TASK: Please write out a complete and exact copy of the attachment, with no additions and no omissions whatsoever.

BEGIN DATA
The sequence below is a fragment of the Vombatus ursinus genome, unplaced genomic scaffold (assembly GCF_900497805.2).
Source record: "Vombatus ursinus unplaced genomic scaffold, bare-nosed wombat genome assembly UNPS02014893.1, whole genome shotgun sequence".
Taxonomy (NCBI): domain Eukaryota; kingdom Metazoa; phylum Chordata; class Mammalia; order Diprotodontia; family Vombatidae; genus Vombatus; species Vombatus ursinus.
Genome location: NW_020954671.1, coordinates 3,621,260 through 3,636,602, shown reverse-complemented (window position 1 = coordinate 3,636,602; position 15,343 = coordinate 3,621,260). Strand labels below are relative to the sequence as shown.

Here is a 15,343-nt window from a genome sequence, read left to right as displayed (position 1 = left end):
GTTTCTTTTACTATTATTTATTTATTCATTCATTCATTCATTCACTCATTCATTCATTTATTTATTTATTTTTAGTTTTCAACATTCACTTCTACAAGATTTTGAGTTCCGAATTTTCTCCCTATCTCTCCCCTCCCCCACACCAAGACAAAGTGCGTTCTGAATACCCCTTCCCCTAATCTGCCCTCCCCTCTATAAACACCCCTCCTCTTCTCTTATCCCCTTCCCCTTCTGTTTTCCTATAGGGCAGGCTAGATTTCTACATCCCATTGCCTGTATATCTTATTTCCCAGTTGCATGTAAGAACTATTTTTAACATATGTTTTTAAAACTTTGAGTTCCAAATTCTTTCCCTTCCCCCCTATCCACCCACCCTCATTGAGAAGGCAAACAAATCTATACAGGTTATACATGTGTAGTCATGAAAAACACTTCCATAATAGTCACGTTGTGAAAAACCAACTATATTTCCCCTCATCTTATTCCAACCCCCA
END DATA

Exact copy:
The sequence below is a fragment of the Vombatus ursinus genome, unplaced genomic scaffold (assembly GCF_900497805.2).
Source record: "Vombatus ursinus unplaced genomic scaffold, bare-nosed wombat genome assembly UNPS02014893.1, whole genome shotgun sequence".
Taxonomy (NCBI): domain Eukaryota; kingdom Metazoa; phylum Chordata; class Mammalia; order Diprotodontia; family Vombatidae; genus Vombatus; species Vombatus ursinus.
Genome location: NW_020954671.1, coordinates 3,621,260 through 3,636,602, shown reverse-complemented (window position 1 = coordinate 3,636,602; position 15,343 = coordinate 3,621,260). Strand labels below are relative to the sequence as shown.

Here is a 15,343-nt window from a genome sequence, read left to right as displayed (position 1 = left end):
GTTTCTTTTACTATTATTTATTTATTCATTCATTCATTCATTCACTCATTCATTCATTTATTTATTTATTTTTAGTTTTCAACATTCACTTCTACAAGATTTTGAGTTCCGAATTTTCTCCCTATCTCTCCCCTCCCCCACACCAAGACAAAGTGCGTTCTGAATACCCCTTCCCCTAATCTGCCCTCCCCTCTATAAACACCCCTCCTCTTCTCTTATCCCCTTCCCCTTCTGTTTTCCTATAGGGCAGGCTAGATTTCTACATCCCATTGCCTGTATATCTTATTTCCCAGTTGCATGTAAGAACTATTTTTAACATATGTTTTTAAAACTTTGAGTTCCAAATTCTTTCCCTTCCCCCCTATCCACCCACCCTCATTGAGAAGGCAAACAAATCTATACAGGTTATACATGTGTAGTCATGAAAAACACTTCCATAATAGTCACGTTGTGAAAAACCAACTATATTTCCCCTCATCTTATTCCAACCCCCA